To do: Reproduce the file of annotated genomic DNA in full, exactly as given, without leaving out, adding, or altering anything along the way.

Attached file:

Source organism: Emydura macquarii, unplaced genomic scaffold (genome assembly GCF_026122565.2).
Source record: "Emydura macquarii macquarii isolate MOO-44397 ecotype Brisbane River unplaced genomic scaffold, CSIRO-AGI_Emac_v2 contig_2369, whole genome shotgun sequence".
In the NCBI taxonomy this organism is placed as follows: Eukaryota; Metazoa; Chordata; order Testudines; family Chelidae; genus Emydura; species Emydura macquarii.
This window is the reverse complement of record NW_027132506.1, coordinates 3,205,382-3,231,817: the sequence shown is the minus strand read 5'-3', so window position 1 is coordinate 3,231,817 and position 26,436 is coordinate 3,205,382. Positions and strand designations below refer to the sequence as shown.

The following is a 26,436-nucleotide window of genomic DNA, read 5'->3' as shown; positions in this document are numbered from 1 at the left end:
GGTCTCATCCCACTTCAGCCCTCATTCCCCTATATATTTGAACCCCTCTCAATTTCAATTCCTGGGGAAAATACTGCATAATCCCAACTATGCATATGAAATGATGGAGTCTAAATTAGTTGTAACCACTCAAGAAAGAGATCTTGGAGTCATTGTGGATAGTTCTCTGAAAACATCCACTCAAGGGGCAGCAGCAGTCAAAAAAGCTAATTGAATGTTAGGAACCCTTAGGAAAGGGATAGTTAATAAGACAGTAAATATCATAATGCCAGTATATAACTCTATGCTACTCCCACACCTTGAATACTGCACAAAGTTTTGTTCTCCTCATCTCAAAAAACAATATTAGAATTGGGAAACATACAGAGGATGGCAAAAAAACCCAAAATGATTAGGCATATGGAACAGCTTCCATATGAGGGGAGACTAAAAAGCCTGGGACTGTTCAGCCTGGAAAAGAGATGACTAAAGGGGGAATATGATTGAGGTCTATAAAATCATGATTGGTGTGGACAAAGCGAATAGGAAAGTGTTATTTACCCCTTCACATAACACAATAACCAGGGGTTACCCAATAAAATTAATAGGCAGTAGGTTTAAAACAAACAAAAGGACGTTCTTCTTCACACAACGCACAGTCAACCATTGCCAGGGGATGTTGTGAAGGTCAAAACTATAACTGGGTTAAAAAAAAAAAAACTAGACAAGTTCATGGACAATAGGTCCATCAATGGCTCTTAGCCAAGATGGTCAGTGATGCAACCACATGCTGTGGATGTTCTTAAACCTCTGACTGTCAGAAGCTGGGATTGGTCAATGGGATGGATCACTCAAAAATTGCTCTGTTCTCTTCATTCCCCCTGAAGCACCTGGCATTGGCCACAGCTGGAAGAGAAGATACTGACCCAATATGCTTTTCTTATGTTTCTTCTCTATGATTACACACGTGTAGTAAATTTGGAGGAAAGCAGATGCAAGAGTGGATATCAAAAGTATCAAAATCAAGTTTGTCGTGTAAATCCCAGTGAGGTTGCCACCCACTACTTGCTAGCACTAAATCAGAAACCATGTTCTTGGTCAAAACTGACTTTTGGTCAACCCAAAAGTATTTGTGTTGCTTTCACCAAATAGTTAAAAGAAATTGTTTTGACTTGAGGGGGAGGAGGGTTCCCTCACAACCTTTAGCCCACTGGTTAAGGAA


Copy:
Source organism: Emydura macquarii, unplaced genomic scaffold (genome assembly GCF_026122565.2).
Source record: "Emydura macquarii macquarii isolate MOO-44397 ecotype Brisbane River unplaced genomic scaffold, CSIRO-AGI_Emac_v2 contig_2369, whole genome shotgun sequence".
In the NCBI taxonomy this organism is placed as follows: Eukaryota; Metazoa; Chordata; order Testudines; family Chelidae; genus Emydura; species Emydura macquarii.
This window is the reverse complement of record NW_027132506.1, coordinates 3,205,382-3,231,817: the sequence shown is the minus strand read 5'-3', so window position 1 is coordinate 3,231,817 and position 26,436 is coordinate 3,205,382. Positions and strand designations below refer to the sequence as shown.

The following is a 26,436-nucleotide window of genomic DNA, read 5'->3' as shown; positions in this document are numbered from 1 at the left end:
GGTCTCATCCCACTTCAGCCCTCATTCCCCTATATATTTGAACCCCTCTCAATTTCAATTCCTGGGGAAAATACTGCATAATCCCAACTATGCATATGAAATGATGGAGTCTAAATTAGTTGTAACCACTCAAGAAAGAGATCTTGGAGTCATTGTGGATAGTTCTCTGAAAACATCCACTCAAGGGGCAGCAGCAGTCAAAAAAGCTAATTGAATGTTAGGAACCCTTAGGAAAGGGATAGTTAATAAGACAGTAAATATCATAATGCCAGTATATAACTCTATGCTACTCCCACACCTTGAATACTGCACAAAGTTTTGTTCTCCTCATCTCAAAAAACAATATTAGAATTGGGAAACATACAGAGGATGGCAAAAAAACCCAAAATGATTAGGCATATGGAACAGCTTCCATATGAGGGGAGACTAAAAAGCCTGGGACTGTTCAGCCTGGAAAAGAGATGACTAAAGGGGGAATATGATTGAGGTCTATAAAATCATGATTGGTGTGGACAAAGCGAATAGGAAAGTGTTATTTACCCCTTCACATAACACAATAACCAGGGGTTACCCAATAAAATTAATAGGCAGTAGGTTTAAAACAAACAAAAGGACGTTCTTCTTCACACAACGCACAGTCAACCATTGCCAGGGGATGTTGTGAAGGTCAAAACTATAACTGGGTTAAAAAAAAAAAAACTAGACAAGTTCATGGACAATAGGTCCATCAATGGCTCTTAGCCAAGATGGTCAGTGATGCAACCACATGCTGTGGATGTTCTTAAACCTCTGACTGTCAGAAGCTGGGATTGGTCAATGGGATGGATCACTCAAAAATTGCTCTGTTCTCTTCATTCCCCCTGAAGCACCTGGCATTGGCCACAGCTGGAAGAGAAGATACTGACCCAATATGCTTTTCTTATGTTTCTTCTCTATGATTACACACGTGTAGTAAATTTGGAGGAAAGCAGATGCAAGAGTGGATATCAAAAGTATCAAAATCAAGTTTGTCGTGTAAATCCCAGTGAGGTTGCCACCCACTACTTGCTAGCACTAAATCAGAAACCATGTTCTTGGTCAAAACTGACTTTTGGTCAACCCAAAAGTATTTGTGTTGCTTTCACCAAATAGTTAAAAGAAATTGTTTTGACTTGAGGGGGAGGAGGGTTCCCTCACAACCTTTAGCCCACTGGTTAAGGAA